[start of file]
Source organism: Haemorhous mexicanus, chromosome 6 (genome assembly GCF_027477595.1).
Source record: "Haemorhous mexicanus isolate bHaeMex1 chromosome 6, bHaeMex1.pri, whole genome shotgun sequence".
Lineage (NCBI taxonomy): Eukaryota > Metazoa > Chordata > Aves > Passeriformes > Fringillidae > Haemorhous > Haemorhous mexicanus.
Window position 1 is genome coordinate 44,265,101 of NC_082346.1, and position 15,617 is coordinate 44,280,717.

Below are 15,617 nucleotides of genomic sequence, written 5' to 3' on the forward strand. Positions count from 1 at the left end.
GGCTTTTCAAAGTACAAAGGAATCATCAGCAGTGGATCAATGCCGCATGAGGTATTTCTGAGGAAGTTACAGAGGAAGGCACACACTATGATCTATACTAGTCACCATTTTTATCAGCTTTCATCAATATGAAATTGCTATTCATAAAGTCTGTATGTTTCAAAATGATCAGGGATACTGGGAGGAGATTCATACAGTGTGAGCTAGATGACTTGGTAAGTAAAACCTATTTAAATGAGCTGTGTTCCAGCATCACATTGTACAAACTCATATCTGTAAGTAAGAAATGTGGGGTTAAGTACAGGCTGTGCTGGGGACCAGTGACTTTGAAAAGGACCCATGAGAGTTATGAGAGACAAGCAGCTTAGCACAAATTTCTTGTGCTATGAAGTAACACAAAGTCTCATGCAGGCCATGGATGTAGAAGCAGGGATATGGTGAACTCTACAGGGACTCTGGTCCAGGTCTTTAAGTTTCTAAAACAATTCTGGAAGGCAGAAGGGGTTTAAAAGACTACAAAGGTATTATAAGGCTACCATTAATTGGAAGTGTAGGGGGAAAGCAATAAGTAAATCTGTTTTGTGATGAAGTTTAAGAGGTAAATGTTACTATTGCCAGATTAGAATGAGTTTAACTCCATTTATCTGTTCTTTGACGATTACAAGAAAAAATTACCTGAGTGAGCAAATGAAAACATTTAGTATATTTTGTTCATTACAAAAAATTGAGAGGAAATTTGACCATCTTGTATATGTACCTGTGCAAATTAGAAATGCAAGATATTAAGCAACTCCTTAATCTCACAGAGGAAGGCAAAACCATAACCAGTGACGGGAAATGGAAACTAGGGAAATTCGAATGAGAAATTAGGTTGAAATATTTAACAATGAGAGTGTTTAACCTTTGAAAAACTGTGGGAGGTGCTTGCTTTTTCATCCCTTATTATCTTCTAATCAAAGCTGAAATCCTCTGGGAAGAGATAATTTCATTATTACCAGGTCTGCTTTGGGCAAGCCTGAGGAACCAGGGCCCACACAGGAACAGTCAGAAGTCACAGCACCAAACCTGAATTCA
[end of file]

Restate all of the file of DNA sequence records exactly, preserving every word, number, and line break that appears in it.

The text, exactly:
Source organism: Haemorhous mexicanus, chromosome 6 (genome assembly GCF_027477595.1).
Source record: "Haemorhous mexicanus isolate bHaeMex1 chromosome 6, bHaeMex1.pri, whole genome shotgun sequence".
Lineage (NCBI taxonomy): Eukaryota > Metazoa > Chordata > Aves > Passeriformes > Fringillidae > Haemorhous > Haemorhous mexicanus.
Window position 1 is genome coordinate 44,265,101 of NC_082346.1, and position 15,617 is coordinate 44,280,717.

Below are 15,617 nucleotides of genomic sequence, written 5' to 3' on the forward strand. Positions count from 1 at the left end.
GGCTTTTCAAAGTACAAAGGAATCATCAGCAGTGGATCAATGCCGCATGAGGTATTTCTGAGGAAGTTACAGAGGAAGGCACACACTATGATCTATACTAGTCACCATTTTTATCAGCTTTCATCAATATGAAATTGCTATTCATAAAGTCTGTATGTTTCAAAATGATCAGGGATACTGGGAGGAGATTCATACAGTGTGAGCTAGATGACTTGGTAAGTAAAACCTATTTAAATGAGCTGTGTTCCAGCATCACATTGTACAAACTCATATCTGTAAGTAAGAAATGTGGGGTTAAGTACAGGCTGTGCTGGGGACCAGTGACTTTGAAAAGGACCCATGAGAGTTATGAGAGACAAGCAGCTTAGCACAAATTTCTTGTGCTATGAAGTAACACAAAGTCTCATGCAGGCCATGGATGTAGAAGCAGGGATATGGTGAACTCTACAGGGACTCTGGTCCAGGTCTTTAAGTTTCTAAAACAATTCTGGAAGGCAGAAGGGGTTTAAAAGACTACAAAGGTATTATAAGGCTACCATTAATTGGAAGTGTAGGGGGAAAGCAATAAGTAAATCTGTTTTGTGATGAAGTTTAAGAGGTAAATGTTACTATTGCCAGATTAGAATGAGTTTAACTCCATTTATCTGTTCTTTGACGATTACAAGAAAAAATTACCTGAGTGAGCAAATGAAAACATTTAGTATATTTTGTTCATTACAAAAAATTGAGAGGAAATTTGACCATCTTGTATATGTACCTGTGCAAATTAGAAATGCAAGATATTAAGCAACTCCTTAATCTCACAGAGGAAGGCAAAACCATAACCAGTGACGGGAAATGGAAACTAGGGAAATTCGAATGAGAAATTAGGTTGAAATATTTAACAATGAGAGTGTTTAACCTTTGAAAAACTGTGGGAGGTGCTTGCTTTTTCATCCCTTATTATCTTCTAATCAAAGCTGAAATCCTCTGGGAAGAGATAATTTCATTATTACCAGGTCTGCTTTGGGCAAGCCTGAGGAACCAGGGCCCACACAGGAACAGTCAGAAGTCACAGCACCAAACCTGAATTCA